Zillidrone groovebox app released for iPad

There are fresh groovebox-related larks to be had by iPad owners, with Andrey Savitsky releasing Zillidrone. This enables you to work with 32-step sequences for snares, kicks, hi-hats, a sampler and two multi-oscillator synths.

Sequences can be created, modified and arranged on the fly, giving you a degree of live performance potential, and you can also automate the five supplied effects. There's MIDI Input and Output, though neither Audiobus or Inter-App Audio support currently seems to be in place.

Zillidrone is available now from the Apple App Store priced at £4.49/$5.99. Check out the video above for a taste of what it has to offer.

Zillidrone main features

  • Drum machine and drum pads for real-time groove production with 4 types of touches. Tap or swipe drum pads within different areas to produce different shots.
  • Change samples manually or shuffle samples randomly during performance.
  • Two oscillator synth with 5 presets, preset sequencers and automations for each controller.
  • Sampler with piano keyboard (6 octaves).
  • 5 real-time DSP effects: distortion, free verb, pitch shifter, wah-wah, ring modulator , one non-realtime "looper" effect and global delay effect.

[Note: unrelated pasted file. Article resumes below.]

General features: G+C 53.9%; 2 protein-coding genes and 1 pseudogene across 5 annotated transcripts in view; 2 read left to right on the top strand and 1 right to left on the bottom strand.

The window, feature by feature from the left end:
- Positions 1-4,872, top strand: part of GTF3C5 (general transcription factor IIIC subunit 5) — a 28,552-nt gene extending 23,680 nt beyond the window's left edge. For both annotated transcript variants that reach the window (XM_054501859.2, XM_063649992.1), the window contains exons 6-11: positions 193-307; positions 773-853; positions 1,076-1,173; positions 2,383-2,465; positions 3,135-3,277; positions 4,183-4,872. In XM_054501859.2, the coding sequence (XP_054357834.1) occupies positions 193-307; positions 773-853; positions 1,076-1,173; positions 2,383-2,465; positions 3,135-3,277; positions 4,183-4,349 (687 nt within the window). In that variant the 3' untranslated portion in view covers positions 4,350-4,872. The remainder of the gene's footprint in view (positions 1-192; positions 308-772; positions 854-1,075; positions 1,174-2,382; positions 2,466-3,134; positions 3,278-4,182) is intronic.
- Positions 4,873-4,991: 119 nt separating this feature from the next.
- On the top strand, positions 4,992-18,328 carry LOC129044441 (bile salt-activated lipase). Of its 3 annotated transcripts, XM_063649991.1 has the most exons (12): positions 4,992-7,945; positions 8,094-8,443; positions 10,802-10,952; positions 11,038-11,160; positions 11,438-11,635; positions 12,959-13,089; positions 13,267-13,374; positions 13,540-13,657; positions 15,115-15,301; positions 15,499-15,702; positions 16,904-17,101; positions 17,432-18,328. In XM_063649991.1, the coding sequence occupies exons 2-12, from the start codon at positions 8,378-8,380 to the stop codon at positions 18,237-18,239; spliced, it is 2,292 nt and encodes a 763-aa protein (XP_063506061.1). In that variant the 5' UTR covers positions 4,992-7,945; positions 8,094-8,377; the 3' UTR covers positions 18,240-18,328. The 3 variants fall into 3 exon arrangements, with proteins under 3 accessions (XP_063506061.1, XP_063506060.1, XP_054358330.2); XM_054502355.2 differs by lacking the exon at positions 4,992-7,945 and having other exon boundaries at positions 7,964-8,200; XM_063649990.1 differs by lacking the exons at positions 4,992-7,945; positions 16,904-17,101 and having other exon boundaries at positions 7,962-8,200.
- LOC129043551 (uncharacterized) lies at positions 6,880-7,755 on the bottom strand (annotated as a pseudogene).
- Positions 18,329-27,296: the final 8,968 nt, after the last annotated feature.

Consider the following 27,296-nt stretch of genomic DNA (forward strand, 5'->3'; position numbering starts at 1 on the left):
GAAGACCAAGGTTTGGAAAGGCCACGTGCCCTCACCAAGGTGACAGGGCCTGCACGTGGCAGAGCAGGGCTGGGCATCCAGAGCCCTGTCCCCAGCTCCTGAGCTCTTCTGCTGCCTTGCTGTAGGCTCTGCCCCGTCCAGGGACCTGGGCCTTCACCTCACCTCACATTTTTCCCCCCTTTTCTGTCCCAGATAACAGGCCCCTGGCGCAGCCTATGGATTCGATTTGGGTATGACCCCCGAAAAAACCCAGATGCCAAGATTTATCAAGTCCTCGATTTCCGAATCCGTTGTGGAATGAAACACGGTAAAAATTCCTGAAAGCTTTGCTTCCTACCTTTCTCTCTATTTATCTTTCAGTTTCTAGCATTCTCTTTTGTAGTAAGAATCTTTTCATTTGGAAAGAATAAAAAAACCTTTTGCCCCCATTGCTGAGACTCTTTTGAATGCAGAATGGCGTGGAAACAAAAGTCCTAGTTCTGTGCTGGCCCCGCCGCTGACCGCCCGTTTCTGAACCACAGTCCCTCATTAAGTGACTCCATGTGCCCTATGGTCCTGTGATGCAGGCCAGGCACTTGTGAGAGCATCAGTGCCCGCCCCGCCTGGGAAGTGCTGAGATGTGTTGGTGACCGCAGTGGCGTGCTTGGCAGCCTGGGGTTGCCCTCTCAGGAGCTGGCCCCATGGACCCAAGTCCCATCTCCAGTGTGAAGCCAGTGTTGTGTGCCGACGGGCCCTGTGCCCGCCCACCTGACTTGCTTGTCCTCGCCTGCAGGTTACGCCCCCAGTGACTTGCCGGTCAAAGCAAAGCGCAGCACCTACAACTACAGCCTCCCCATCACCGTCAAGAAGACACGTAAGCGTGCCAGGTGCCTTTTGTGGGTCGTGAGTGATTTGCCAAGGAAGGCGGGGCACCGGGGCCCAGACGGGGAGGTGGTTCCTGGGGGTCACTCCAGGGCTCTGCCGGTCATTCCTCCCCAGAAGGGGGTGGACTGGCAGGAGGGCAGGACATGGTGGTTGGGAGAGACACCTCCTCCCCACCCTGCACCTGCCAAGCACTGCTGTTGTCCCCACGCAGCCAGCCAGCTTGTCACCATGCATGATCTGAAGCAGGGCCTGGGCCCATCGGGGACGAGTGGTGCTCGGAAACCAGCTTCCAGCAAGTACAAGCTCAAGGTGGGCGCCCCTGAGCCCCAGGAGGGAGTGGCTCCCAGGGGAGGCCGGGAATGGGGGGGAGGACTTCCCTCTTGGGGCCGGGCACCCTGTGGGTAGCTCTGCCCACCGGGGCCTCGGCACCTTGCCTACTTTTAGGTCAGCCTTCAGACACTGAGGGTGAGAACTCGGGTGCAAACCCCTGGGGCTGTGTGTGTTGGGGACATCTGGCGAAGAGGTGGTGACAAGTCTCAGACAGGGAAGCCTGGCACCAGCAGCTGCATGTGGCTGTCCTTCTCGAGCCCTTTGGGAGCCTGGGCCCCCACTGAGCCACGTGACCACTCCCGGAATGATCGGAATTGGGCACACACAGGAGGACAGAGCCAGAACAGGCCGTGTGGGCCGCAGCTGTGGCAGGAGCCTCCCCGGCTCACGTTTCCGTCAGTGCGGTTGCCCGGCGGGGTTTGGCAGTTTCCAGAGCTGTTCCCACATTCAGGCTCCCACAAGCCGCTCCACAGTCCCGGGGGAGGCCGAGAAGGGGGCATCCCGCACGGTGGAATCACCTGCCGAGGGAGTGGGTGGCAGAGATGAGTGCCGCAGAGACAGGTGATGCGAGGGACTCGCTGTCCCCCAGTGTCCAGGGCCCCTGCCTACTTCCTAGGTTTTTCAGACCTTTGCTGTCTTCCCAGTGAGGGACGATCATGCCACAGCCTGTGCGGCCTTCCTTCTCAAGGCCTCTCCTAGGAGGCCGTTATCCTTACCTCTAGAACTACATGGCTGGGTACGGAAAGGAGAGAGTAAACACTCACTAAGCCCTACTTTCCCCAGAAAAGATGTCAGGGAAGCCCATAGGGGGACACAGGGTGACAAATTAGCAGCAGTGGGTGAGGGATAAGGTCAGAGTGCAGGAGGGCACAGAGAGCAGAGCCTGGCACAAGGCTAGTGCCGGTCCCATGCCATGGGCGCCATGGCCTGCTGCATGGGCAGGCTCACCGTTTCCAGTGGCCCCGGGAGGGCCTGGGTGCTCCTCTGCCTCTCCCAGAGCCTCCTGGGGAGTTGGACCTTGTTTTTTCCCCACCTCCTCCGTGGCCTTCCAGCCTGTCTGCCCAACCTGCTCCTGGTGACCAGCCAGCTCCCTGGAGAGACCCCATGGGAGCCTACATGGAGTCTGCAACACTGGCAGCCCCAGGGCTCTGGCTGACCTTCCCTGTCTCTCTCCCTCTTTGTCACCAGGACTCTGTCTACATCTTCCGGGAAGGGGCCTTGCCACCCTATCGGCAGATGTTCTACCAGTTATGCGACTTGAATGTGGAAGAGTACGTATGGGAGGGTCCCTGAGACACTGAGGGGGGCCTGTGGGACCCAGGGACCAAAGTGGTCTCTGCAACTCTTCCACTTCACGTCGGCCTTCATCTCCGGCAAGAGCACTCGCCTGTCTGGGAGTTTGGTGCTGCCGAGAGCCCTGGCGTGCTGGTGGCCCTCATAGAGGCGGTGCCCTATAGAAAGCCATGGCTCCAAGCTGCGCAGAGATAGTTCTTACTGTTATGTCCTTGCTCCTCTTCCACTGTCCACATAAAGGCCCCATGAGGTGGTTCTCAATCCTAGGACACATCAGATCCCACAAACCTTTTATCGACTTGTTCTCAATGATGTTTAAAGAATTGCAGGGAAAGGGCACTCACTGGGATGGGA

• Mixer for panning and sending to global delay effect for each instrument and DSP effect.
  • Arrangement editor for storing 16 different scenes. Each scene saves all states of controls, sequences, automations. You can change scenes manually, randomly or create a song arrangement.
  • Included library of 397 samples (99 per each drum instrument and 100 for sampler).
  • Upload sample packs (wav, aif, aiff formats) via iTunes and assign them to each instrument separately.
  • Real time recording for loops or long tracks. There's an option to record instruments and effects into different WAV files.
  • Export recordings to Dropbox or open in applications with audio file import support.
  • MIDI input and output. MIDI Sync input.
  • Demo projects, help and video tutorial are included.
Ben Rogerson

I’m the Deputy Editor of MusicRadar, having worked on the site since its launch in 2007. I previously spent eight years working on our sister magazine, Computer Music. I’ve been playing the piano, gigging in bands and failing to finish tracks at home for more than 30 years, 24 of which I’ve also spent writing about music and the ever-changing technology used to make it.